IBM). Formerly one of the top three handset makers in the world, Ericsson, with its joint partner Sony, has quickly fallen to a weak fifth-place status. Compounding the Swedish tech outfit's problems is the drop-off in demand for wireless networking equipment, as telcos slow down their so-called 3G network upgrades. Sony Ericsson says shutting down code division multiple access, or CDMA, operations will eliminate 500 jobs in Research Triangle Park, N.C., and in Munich. The company will continue to make its global systems for mobile or GSM phones. Ericsson has not been one of the beneficiaries of the 2003 tech rally. The stock is down 32% from a year ago. Perhaps not coincidentally,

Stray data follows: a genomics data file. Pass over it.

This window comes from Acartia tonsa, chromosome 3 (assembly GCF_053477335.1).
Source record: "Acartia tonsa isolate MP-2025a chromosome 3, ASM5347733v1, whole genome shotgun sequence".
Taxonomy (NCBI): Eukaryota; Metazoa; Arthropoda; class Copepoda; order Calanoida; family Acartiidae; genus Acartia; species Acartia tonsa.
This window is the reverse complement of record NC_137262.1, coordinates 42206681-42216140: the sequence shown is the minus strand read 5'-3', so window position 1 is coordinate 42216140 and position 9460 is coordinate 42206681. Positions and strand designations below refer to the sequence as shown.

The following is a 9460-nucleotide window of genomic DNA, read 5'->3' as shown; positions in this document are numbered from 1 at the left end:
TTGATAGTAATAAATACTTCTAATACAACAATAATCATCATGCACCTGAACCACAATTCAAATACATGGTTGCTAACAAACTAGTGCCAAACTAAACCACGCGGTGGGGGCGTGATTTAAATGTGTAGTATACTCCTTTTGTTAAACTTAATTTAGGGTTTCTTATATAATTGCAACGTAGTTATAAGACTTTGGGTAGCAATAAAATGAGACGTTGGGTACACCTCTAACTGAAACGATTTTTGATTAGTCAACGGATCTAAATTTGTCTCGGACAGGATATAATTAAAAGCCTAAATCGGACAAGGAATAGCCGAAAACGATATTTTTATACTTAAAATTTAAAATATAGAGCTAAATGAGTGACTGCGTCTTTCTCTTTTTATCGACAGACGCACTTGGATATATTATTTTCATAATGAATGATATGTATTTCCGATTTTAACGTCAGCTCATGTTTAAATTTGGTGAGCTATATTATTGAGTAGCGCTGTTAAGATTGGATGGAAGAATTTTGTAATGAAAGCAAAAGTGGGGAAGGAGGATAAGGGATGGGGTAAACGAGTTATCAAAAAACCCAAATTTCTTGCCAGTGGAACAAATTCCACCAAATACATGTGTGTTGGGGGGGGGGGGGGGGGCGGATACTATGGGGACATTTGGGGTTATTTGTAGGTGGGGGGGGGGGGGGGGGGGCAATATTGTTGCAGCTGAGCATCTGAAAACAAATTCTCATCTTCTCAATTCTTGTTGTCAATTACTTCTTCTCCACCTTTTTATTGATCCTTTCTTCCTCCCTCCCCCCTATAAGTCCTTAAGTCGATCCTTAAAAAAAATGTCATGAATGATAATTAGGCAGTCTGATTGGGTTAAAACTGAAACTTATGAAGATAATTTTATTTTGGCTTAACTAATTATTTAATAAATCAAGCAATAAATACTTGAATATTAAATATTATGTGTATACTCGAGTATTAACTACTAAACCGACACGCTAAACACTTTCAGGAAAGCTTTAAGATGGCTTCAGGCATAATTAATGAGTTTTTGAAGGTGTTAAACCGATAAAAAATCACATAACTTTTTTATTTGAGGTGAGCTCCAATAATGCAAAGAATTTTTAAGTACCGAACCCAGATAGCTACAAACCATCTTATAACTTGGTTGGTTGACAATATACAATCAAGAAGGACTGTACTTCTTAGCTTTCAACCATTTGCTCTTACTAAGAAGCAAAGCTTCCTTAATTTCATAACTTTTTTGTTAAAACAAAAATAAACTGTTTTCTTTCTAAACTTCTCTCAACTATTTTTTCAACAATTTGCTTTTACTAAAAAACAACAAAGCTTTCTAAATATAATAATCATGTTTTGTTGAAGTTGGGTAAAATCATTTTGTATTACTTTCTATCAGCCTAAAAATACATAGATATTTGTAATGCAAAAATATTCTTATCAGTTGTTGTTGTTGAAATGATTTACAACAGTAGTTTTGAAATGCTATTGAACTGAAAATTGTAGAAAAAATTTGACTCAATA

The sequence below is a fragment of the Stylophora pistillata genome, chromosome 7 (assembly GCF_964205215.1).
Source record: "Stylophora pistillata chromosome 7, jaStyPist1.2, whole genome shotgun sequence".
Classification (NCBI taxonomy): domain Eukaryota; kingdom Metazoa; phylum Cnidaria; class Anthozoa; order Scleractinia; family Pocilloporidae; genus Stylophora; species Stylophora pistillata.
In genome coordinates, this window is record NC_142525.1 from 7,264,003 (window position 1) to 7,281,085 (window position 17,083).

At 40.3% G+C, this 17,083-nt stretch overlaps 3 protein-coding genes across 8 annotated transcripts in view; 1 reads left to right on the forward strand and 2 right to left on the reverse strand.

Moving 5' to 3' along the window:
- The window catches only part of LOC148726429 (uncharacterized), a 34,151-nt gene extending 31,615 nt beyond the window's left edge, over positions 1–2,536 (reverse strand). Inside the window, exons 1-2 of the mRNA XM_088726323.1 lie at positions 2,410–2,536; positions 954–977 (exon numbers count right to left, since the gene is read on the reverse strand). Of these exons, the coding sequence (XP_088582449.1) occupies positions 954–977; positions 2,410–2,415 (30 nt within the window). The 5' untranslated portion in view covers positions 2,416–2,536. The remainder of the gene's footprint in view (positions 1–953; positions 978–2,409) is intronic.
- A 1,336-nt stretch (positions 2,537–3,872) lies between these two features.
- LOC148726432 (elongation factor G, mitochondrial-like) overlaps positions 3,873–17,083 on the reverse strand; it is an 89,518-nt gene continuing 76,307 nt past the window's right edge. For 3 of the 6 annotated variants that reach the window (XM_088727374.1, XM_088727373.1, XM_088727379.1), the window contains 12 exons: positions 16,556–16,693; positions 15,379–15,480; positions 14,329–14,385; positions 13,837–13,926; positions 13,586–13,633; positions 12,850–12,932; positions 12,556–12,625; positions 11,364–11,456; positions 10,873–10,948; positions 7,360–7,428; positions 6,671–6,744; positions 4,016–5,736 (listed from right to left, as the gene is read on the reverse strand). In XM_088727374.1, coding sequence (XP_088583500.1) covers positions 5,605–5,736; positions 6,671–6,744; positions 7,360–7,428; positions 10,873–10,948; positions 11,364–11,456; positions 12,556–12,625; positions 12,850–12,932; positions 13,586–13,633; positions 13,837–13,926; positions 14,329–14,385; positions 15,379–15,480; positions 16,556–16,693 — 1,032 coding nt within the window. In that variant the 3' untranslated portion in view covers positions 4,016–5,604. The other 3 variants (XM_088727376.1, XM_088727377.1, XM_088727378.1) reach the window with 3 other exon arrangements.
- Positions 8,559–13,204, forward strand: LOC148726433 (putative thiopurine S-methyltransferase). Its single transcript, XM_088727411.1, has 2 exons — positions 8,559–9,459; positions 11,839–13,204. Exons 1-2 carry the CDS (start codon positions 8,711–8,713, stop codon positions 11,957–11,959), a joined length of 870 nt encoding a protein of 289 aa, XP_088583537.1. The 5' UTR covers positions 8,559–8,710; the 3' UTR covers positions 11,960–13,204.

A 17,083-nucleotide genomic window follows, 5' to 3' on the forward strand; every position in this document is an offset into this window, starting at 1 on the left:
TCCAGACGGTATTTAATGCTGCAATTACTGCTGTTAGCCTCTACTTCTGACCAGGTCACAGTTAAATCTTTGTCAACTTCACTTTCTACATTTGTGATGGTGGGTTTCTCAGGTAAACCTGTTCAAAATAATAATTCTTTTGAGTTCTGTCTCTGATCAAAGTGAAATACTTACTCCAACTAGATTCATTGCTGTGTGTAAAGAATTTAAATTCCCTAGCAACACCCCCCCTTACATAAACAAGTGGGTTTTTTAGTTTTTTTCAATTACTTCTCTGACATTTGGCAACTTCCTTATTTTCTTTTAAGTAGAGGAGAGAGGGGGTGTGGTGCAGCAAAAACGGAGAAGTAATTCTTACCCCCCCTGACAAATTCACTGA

Ericsson's revenues in the first quarter fell 30% below the previous year's levels and 30% below the fourth quarter. Ericsson fell 22 cents, or 2%, to $10.59 in midday trading Tuesday. While the decision to bail on CDMA and outsource the computer operations is further evidence of the desperate need to cut costs at Ericsson, some observers see it as more signs that Nokia ( NOK) is making strong headway in CDMA. Some investor checks show that Nokia's 3585i phone is the second most popular selling phone at CDMA-shop Sprint PCS ( PCS), and many observers believe Nokia is on track to win Verizon ( VZ) approval as a phone supplier later this year. Ericsson has cut its staff in half from its 107,000 levels in 2001, and has targeted a headcount of 47,000 by next year. In April, Ericsson's executives said they expect the 50/50 joint venture with Sony to post its first profit sometime this year based on the success of its new color-screen Net-ready phones. But the company needs to have about 6% of the total handset market to reach that break-even point. At last count, Sony Ericsson was hovering around 4% in handset market share. Given Ericsson's growing distaste for money-losing efforts, some observers say they would not be surprised if the plug is also pulled on the remaining handset venture.